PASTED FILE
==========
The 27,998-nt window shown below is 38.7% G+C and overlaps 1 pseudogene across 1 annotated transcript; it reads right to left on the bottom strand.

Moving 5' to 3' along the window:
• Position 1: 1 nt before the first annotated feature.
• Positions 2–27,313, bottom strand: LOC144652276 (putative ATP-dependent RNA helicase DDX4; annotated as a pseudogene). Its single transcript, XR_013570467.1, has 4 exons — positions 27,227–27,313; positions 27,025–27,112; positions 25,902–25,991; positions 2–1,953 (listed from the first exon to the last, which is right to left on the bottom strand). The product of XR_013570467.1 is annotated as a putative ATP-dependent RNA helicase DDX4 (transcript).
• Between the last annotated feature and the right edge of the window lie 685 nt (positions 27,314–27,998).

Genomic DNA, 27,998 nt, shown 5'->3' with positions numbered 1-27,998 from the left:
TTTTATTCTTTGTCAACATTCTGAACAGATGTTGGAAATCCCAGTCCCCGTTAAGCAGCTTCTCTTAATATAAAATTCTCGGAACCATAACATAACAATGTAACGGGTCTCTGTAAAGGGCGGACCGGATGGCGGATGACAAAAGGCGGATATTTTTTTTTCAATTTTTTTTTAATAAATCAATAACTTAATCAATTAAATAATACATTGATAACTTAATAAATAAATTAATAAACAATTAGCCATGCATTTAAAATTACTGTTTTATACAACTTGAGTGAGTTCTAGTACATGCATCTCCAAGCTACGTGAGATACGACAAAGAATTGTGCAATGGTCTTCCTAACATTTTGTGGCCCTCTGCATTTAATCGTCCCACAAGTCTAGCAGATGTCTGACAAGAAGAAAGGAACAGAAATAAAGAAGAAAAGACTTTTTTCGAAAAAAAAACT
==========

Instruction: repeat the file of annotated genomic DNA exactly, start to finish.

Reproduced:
The 27,998-nt window shown below is 38.7% G+C and overlaps 1 pseudogene across 1 annotated transcript; it reads right to left on the bottom strand.

Moving 5' to 3' along the window:
• Position 1: 1 nt before the first annotated feature.
• Positions 2–27,313, bottom strand: LOC144652276 (putative ATP-dependent RNA helicase DDX4; annotated as a pseudogene). Its single transcript, XR_013570467.1, has 4 exons — positions 27,227–27,313; positions 27,025–27,112; positions 25,902–25,991; positions 2–1,953 (listed from the first exon to the last, which is right to left on the bottom strand). The product of XR_013570467.1 is annotated as a putative ATP-dependent RNA helicase DDX4 (transcript).
• Between the last annotated feature and the right edge of the window lie 685 nt (positions 27,314–27,998).

Genomic DNA, 27,998 nt, shown 5'->3' with positions numbered 1-27,998 from the left:
TTTTATTCTTTGTCAACATTCTGAACAGATGTTGGAAATCCCAGTCCCCGTTAAGCAGCTTCTCTTAATATAAAATTCTCGGAACCATAACATAACAATGTAACGGGTCTCTGTAAAGGGCGGACCGGATGGCGGATGACAAAAGGCGGATATTTTTTTTTCAATTTTTTTTTAATAAATCAATAACTTAATCAATTAAATAATACATTGATAACTTAATAAATAAATTAATAAACAATTAGCCATGCATTTAAAATTACTGTTTTATACAACTTGAGTGAGTTCTAGTACATGCATCTCCAAGCTACGTGAGATACGACAAAGAATTGTGCAATGGTCTTCCTAACATTTTGTGGCCCTCTGCATTTAATCGTCCCACAAGTCTAGCAGATGTCTGACAAGAAGAAAGGAACAGAAATAAAGAAGAAAAGACTTTTTTCGAAAAAAAAACT